However, I can't see how any of this will change by leaving the EU. In the UK it is precisely the political forces who are most anti-refugee and pro-privatisation who are leading the Brexit campaign and likely to benefit from a Leave majority. In any event, the current state of global capitalism is not the result of a conspiracy by institutions like the EU - a go it alone UK would still be tied into all the other international relations of the market and its crises, like every other country in the world. The notion that a vote against the EU represents some kind of vote against 'neo-liberalism' seems to be a delusion, and as the referendum approaches its real political content has increasingly become about immigration, immigration and immigration.
There is one group of people who are going to be immediately affected in a negative way by a Brexit vote and that is people from other EU countries who have made their lives in this country, doing all the usual things like working, falling in love, sending their kids to the local school. I can think of many neighbours, friends, work colleagues etc. who this applies to, not to mention lots of people working in essential services (like this Dutch GP in Lewisham). I am sure they would not all be kicked out the day after a referendum, but they will be living with insecurity and ultimately if the same rules were applied to them as to people from other parts of the world (based on an income of £35,000+), around 80% of them would not qualify (see 'What Happens to EU Citizens Living in the UK If We Leave?' by Joseph Finlay). While some have hailed anti-EU sentiment as some kind of working class rebellion, the actual working class includes a high proportion of migrants, not to mention the descendants of previous generations who were born outside of the UK.
This applies more so in London than anywhere else in the country, and out of basic solidarity with my neighbours I have decided to vote to remain.
Posted by Transpontine at 6:39 am
Friday, June 10, 2016
Following the recent exhibition at the South London Gallery of work by Jamaican reggae/dancehall record sleeve artist Limonious (featured at Transpontine recently), there's a very interesting sounding event tomorrow night in New Cross with some great speakers and music:
'One Love Books in conjunction with Sound System Outernational (Goldsmiths) and The Wire invite you to SHOULDER MOVE, an evening of talks and music in memory of Jamaican artist Wilfred Limonious
Saturday 11 June 2016, 6pm–3am @ The Amersham Arms, 388 New Cross Road, London SE14 6TY,, 6–8pm, guest speakers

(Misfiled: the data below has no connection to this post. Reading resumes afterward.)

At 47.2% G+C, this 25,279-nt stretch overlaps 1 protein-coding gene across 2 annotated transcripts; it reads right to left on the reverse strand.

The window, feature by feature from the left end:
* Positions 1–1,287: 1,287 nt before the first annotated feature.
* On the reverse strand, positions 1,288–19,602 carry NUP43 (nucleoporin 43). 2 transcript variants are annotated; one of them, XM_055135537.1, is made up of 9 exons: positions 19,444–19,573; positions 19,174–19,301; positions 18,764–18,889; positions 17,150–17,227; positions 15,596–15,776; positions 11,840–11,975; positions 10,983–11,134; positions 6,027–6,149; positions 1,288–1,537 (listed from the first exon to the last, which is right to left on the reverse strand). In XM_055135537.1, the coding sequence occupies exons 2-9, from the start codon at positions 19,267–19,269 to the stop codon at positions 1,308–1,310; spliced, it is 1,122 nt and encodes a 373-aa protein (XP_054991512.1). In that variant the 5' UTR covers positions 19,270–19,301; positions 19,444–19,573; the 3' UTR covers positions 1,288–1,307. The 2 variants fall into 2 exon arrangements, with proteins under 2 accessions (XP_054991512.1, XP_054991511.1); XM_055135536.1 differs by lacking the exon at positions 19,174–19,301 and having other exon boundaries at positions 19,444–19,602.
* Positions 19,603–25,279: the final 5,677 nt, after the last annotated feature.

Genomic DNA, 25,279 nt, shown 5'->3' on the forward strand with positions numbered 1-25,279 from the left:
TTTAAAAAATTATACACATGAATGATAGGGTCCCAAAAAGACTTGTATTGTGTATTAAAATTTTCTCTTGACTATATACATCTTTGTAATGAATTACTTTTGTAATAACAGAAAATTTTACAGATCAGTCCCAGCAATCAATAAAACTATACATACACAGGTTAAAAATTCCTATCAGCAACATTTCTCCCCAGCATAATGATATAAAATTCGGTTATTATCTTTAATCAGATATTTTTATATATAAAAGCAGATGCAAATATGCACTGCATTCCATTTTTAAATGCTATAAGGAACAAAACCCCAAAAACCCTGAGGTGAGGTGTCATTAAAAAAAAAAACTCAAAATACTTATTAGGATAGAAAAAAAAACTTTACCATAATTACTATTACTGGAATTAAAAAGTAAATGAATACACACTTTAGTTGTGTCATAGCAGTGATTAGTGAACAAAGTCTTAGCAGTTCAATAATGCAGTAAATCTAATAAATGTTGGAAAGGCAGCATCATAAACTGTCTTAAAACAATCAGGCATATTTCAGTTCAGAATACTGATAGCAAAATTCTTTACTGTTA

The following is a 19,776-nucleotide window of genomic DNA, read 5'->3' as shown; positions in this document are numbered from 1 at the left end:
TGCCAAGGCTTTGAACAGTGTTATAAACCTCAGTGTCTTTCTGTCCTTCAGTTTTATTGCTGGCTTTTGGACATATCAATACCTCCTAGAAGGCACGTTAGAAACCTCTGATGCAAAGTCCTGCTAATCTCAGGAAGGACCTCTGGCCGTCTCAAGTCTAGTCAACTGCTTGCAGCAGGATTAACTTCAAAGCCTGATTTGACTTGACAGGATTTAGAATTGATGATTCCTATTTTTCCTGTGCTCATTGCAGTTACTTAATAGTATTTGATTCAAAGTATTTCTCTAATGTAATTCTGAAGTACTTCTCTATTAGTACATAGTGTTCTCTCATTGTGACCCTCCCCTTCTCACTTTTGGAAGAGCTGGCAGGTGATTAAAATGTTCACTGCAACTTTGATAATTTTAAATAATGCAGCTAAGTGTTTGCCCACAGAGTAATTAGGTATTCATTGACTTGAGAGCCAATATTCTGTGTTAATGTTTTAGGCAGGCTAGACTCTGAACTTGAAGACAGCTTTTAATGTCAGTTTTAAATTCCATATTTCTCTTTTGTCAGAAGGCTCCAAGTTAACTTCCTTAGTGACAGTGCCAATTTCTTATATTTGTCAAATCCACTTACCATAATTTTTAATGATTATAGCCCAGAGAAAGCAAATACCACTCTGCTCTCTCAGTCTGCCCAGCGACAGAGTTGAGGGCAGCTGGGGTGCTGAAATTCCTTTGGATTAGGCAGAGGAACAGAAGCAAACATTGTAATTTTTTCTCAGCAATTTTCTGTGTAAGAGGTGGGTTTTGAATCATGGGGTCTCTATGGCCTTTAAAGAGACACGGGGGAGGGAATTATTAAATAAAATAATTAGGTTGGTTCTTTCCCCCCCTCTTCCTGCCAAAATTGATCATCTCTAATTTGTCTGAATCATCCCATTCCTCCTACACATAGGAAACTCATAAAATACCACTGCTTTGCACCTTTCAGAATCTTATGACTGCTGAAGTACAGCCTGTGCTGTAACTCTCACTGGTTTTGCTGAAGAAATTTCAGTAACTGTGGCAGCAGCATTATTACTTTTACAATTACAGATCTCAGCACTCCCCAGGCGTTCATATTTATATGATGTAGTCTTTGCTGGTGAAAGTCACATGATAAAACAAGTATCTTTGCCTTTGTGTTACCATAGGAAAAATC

- William 'Lesley Lyrix' Henry (Introduction)
- Christopher Bateman and Al 'Fingers' Newman ('In Fine Style: The Dancehall Art Of Wilfred Limonious' presentation and book preview)
- Paul Gilroy ('Labels, Album Covers and the Black Public Sphere')
8–10pm, break for England vs Russia (Euro 16)
10–3am, Sound system session with Virgo High Power Discotheque
Selectors Al Fingers and Charlie Dark playing LPs and 45s designed and illustrated by Limonious
Free entry all night https://www.facebook.com/events/1013569565385788/
Saturday, June 04, 2016
Student nurses, midwives and associated health professionals marched in London today against Government plans to scrap bursaries for NHS students and replace them with loans. Protestors sat down and blocked Waterloo Bridge during the demonstration
|Outside St Thomas Hospital|
(photo from @LondonNurse2015)
|Sit down on Waterloo Bridge (photo @NHAparty)|
|Waterloo Bridge (@LondonNurse2015)|
|Bexley, Bromley and Greenwich National Health Action Party banner|
(photo from @cambsmeridian)
Speakers include Vivienne Westwood:
|photo from :@TheUniPaper|
Unison says that 'the net result will be
- Student nurses, midwives and other vital NHS staff graduating with nearly £50,000 worth of debt.
- Fewer potential health workers entering training due to the burden of debt (especially when the starting salary for many of them is relatively low).
- That in turn will lead to universities being worse off (as fewer students take their nursing courses) and potentially even the end of some nursing courses altogether.
- And rather than this cut saving money (as the government claims), few health workers will repay the entirety of their student debt over the course of their working lives – and the burden of additional agency staff (and overseas recruitment costs), thanks to a continued and worsening nursing shortage, means this ham-fisted attempt to save money will end up costing the taxpayer more money'.
As part of the burst of new street art associated with this month's Brockley Max festival, Kirstin Wood (@kirstinpainter) has painted Dizzee the ginger tom on the hoarding in Crofton Park - corner of Brockley Road and Sevenoaks Road SE4. Dizzee has apparently appeared before in the Surrey area where Kirstin lives.